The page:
"The West was more exploratory and innovative than other civilizations in 1500 and it is the same way now.  Neither Japan nor China has yet seriously challenged the West's preeminence in science and technology despite ample investments and a large body of educated and capable scientists.  Well-performing institutions don't guarantee the west's permanent dominance but East Asian societies seem too authoritarian and conformist, despite the high abilities of their citizens, to challenge the innovation of the West, a fact implicitly acknowledged in the Chinese state's intense efforts to steal Western technical and commercial secrets. [p. 247]

[this much sounds as though it might support a Dobbs belittling interpretation, but Wade goes on.]

 "But the success of the West, even if long lasting, is necessarily provisional.  The framework of social behavior at the root of the West's critical institutions may be frailer than it seems and vulnerable to being overwhelmed by adverse cultural forces such as political stasis, class warfare or a failure of social cohesion.  Western societies are well adapted to present economic conditions, which they have in large measure created.  In different conditions, the West's advantage might disappear.  If the present climatic regime should change substantially, for instance in the global cooling that will precede the inevitable onset of the next ice age, more authoritarian societies like those of East Asia could be better positioned to endure harsh stresses.  By evolution's criterion of success, East Asians are already the most successful human population: the Han Chinese are the world's most numerous ethnic group.  By another biological criterion, the population of Africa is the most important, since it harbors the most genetic diversity and hence a larger share of the human genetic patrimony than any other race." [p. 247-]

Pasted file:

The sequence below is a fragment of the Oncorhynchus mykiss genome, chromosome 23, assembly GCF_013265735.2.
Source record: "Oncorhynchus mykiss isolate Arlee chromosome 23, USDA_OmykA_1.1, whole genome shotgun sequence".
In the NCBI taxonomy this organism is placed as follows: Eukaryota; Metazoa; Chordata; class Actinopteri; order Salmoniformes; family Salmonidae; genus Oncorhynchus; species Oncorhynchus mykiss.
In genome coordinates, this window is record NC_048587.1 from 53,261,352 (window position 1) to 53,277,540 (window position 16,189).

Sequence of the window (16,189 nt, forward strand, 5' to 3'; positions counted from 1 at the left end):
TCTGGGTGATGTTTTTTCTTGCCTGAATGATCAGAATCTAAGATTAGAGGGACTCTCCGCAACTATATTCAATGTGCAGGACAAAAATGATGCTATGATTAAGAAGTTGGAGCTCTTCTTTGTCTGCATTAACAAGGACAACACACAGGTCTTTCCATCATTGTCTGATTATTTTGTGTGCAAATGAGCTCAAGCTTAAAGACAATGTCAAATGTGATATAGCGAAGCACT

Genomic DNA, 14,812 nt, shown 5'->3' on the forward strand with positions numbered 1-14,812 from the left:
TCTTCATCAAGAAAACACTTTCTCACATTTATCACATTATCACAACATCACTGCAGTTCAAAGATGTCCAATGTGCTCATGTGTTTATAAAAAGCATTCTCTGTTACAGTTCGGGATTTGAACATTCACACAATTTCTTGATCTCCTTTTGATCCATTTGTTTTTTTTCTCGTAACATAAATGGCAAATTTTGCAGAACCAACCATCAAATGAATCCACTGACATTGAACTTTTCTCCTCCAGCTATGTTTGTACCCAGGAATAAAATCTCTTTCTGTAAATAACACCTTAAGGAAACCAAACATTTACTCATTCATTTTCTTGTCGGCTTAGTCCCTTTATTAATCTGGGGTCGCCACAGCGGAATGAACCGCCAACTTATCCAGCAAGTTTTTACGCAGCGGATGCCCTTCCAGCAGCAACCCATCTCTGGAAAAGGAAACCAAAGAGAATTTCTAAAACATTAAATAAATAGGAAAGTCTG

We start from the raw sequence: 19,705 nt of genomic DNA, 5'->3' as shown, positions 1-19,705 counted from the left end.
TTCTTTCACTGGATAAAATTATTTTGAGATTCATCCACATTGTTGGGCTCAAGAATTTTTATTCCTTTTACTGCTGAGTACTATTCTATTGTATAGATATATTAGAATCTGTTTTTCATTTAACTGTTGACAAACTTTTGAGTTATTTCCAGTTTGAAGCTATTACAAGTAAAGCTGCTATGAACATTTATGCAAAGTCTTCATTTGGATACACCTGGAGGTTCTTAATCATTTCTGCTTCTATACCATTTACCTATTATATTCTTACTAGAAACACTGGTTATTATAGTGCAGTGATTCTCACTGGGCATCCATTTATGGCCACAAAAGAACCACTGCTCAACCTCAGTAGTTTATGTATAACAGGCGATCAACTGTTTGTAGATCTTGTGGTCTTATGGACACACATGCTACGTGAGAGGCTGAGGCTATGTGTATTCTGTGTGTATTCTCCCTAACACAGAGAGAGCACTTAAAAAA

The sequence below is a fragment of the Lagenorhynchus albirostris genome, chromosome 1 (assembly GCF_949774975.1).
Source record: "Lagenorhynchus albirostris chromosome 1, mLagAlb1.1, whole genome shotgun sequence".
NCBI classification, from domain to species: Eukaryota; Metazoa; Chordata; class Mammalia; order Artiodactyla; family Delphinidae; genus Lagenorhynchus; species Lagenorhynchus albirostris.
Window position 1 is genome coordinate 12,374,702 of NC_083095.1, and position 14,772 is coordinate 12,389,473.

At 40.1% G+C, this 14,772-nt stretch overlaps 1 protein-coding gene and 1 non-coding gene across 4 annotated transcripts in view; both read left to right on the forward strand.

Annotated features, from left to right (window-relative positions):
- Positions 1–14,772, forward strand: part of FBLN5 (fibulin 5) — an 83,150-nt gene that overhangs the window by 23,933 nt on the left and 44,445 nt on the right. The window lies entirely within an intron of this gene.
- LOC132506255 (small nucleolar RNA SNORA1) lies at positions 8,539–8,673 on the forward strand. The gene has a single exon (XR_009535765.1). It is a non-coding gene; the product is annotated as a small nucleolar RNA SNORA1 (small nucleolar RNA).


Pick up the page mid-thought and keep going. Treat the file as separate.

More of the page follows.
Not only is Wade not suggesting that the "pendulum" has stopped, but he states that the West's preeminence is tenuous.  Earlier he notes that the East Asians, China, Japan, and Korea, score higher in intelligence tests than those in the West .  In another place he discusses the Ashkenazi Jews and how their higher intelligence enabled the best of them to achieve great things in many fields.  If the Chinese for example with their higher levels of intelligence were to open their society in the way the West has, they might rush ahead of the U.S. and the West in a few generations.  But all the East Asian nations have social constructs that inhibit scientific freedom.

*    Perhaps it was Wade, I'm not sure, but someone wrote that advances (in a field I can't recall) occur funeral by funeral.  The force of academic authorities prevent the advance of theories and the publishing of books that contradict their prejudices.  The inhibiting of that freedom in the U.S. through peer and and academic authoritarian pressure seems to be occurring in the animosity being applied to Wade's book (and Wade personally)